Qualitative analysis: Deductive and inductive approaches — Andrea J. Bingham, Ph.D. How you analyze qualitative data depends largely on your methodology, your personal organizational and analytic preferences, and what kind of data you have.
That being said, all qualitative data analysis processes are going to fall into one of two categories: deductive or inductive. In this post, I’m going outline what each of those terms mean for qualitative analysis, and discuss some general deductive and inductive analytic strategies. Some of what appears here comes from a forthcoming book chapter (Bingham & Witkowsky, 2021). Deductive Analysis Deductive, or a priori, analysis generally means applying theory to the data to test the theory. Indigenous Research Methods: A Reading List. Last week I wrote about challenging the dominance of English in writing for research and academia. That theme is also relevant to this post, though here it’s more about challenging Euro-Western epistemologies and methods than the English language itself. Over the last year I have built a personal library of books about, or relevant to, my investigation of Indigenous research methods and ethics.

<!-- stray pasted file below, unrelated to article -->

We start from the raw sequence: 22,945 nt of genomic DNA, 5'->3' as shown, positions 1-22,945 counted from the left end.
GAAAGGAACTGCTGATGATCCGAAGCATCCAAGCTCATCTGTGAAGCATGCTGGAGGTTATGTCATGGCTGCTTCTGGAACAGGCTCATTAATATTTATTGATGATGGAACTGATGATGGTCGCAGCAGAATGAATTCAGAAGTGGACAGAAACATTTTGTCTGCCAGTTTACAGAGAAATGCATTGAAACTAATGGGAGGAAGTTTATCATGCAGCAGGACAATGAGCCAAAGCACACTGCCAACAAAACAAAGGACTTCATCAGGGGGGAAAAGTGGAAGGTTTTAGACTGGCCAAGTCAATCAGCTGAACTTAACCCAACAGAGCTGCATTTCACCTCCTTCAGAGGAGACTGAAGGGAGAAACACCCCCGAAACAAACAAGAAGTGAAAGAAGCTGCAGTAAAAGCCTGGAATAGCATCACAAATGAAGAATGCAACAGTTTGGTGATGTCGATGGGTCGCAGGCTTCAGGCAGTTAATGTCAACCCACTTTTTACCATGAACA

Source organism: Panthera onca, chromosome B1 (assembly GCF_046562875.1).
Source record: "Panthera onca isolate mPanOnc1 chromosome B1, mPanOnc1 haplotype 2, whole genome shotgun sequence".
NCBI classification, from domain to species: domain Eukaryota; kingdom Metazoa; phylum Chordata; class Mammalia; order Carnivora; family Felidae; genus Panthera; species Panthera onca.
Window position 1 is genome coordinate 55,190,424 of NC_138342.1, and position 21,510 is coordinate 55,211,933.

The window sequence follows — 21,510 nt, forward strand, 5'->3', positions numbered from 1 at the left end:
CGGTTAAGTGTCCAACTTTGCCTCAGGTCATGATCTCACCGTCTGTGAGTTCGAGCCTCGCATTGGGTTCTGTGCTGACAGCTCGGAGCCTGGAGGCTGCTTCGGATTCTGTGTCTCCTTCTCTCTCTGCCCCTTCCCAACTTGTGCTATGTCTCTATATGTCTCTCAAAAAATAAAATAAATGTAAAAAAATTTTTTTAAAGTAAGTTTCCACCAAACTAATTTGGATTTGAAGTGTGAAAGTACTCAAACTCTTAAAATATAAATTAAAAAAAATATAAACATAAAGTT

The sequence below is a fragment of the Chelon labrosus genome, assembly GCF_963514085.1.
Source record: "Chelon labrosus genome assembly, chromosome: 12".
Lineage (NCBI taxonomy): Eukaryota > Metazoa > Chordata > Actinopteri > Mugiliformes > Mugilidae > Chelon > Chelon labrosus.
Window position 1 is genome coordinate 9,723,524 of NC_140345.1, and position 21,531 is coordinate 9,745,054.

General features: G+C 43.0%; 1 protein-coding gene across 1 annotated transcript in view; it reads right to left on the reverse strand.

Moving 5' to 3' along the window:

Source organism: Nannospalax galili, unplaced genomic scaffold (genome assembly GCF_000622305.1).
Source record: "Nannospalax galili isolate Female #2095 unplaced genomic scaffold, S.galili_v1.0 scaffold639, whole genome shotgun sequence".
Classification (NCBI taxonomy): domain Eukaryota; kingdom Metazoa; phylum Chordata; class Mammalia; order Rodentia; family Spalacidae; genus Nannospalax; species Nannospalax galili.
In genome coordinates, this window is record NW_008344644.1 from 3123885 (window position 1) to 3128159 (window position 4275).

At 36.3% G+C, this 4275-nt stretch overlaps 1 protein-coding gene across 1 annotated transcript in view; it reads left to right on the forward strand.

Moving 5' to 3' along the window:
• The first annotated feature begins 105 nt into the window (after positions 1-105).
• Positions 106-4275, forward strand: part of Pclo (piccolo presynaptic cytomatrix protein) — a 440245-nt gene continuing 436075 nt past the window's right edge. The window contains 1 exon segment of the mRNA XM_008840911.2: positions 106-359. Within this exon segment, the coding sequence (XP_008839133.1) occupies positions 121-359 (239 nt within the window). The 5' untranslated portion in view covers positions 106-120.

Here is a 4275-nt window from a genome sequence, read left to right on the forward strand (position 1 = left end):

The point of this, for me, is to bring these methods into my scholarship, alongside creative and conventional methods, as appropriate. The point is not to become an ‘expert’ on Indigenous research; for a white British person, that is not, should not be, an option. Time to challenge the spurious hierarchy of systematic over narrative reviews? - Greenhalgh - 2018 - European Journal of Clinical Investigation. Key point Systematic reviews are generally placed above narrative reviews in an assumed hierarchy of secondary research evidence We argue that systematic reviews and narrative reviews serve different purposes and should be viewed as complementary Conventional systematic reviews address narrowly focused questions; their key contribution is summarising data Narrative reviews provide interpretation and critique; their key contribution is deepening understanding Cynthia Mulrow's important paper calling for literature reviews to be undertaken more systematically (and hence be more informative and reliable) is now 30 years old.1 A recent paper in BMC Medical Research Methodology compared the proportion of reviews that were systematic (as opposed to narrative) in five leading biomedical journals.2 The authors found significant diversity: from New England Journal of Medicine (0%) and Lancet (11%) to Annals of Internal Medicine (72%).